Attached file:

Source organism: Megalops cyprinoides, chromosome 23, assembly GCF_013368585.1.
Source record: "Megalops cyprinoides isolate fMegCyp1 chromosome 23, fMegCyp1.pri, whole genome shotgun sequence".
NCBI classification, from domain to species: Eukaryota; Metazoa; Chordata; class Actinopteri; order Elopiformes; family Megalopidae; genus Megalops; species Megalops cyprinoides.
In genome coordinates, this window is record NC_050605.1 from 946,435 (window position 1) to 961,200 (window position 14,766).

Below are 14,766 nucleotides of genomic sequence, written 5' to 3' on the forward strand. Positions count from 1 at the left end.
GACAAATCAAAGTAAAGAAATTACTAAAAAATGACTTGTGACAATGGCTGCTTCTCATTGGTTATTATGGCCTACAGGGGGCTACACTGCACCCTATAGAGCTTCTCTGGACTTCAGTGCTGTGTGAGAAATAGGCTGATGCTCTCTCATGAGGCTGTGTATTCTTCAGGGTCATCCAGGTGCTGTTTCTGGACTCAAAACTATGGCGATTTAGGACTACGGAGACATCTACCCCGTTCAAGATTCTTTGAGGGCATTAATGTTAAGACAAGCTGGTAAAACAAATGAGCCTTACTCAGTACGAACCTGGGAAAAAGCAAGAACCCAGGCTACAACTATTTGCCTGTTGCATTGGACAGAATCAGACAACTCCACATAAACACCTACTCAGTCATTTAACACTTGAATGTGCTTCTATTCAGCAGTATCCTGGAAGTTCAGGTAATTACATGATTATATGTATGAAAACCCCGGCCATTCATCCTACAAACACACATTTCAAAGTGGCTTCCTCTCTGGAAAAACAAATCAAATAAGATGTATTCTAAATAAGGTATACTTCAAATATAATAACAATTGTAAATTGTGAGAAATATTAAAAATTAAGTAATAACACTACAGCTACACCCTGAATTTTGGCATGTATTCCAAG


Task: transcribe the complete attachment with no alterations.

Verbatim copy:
Source organism: Megalops cyprinoides, chromosome 23, assembly GCF_013368585.1.
Source record: "Megalops cyprinoides isolate fMegCyp1 chromosome 23, fMegCyp1.pri, whole genome shotgun sequence".
NCBI classification, from domain to species: Eukaryota; Metazoa; Chordata; class Actinopteri; order Elopiformes; family Megalopidae; genus Megalops; species Megalops cyprinoides.
In genome coordinates, this window is record NC_050605.1 from 946,435 (window position 1) to 961,200 (window position 14,766).

Below are 14,766 nucleotides of genomic sequence, written 5' to 3' on the forward strand. Positions count from 1 at the left end.
GACAAATCAAAGTAAAGAAATTACTAAAAAATGACTTGTGACAATGGCTGCTTCTCATTGGTTATTATGGCCTACAGGGGGCTACACTGCACCCTATAGAGCTTCTCTGGACTTCAGTGCTGTGTGAGAAATAGGCTGATGCTCTCTCATGAGGCTGTGTATTCTTCAGGGTCATCCAGGTGCTGTTTCTGGACTCAAAACTATGGCGATTTAGGACTACGGAGACATCTACCCCGTTCAAGATTCTTTGAGGGCATTAATGTTAAGACAAGCTGGTAAAACAAATGAGCCTTACTCAGTACGAACCTGGGAAAAAGCAAGAACCCAGGCTACAACTATTTGCCTGTTGCATTGGACAGAATCAGACAACTCCACATAAACACCTACTCAGTCATTTAACACTTGAATGTGCTTCTATTCAGCAGTATCCTGGAAGTTCAGGTAATTACATGATTATATGTATGAAAACCCCGGCCATTCATCCTACAAACACACATTTCAAAGTGGCTTCCTCTCTGGAAAAACAAATCAAATAAGATGTATTCTAAATAAGGTATACTTCAAATATAATAACAATTGTAAATTGTGAGAAATATTAAAAATTAAGTAATAACACTACAGCTACACCCTGAATTTTGGCATGTATTCCAAG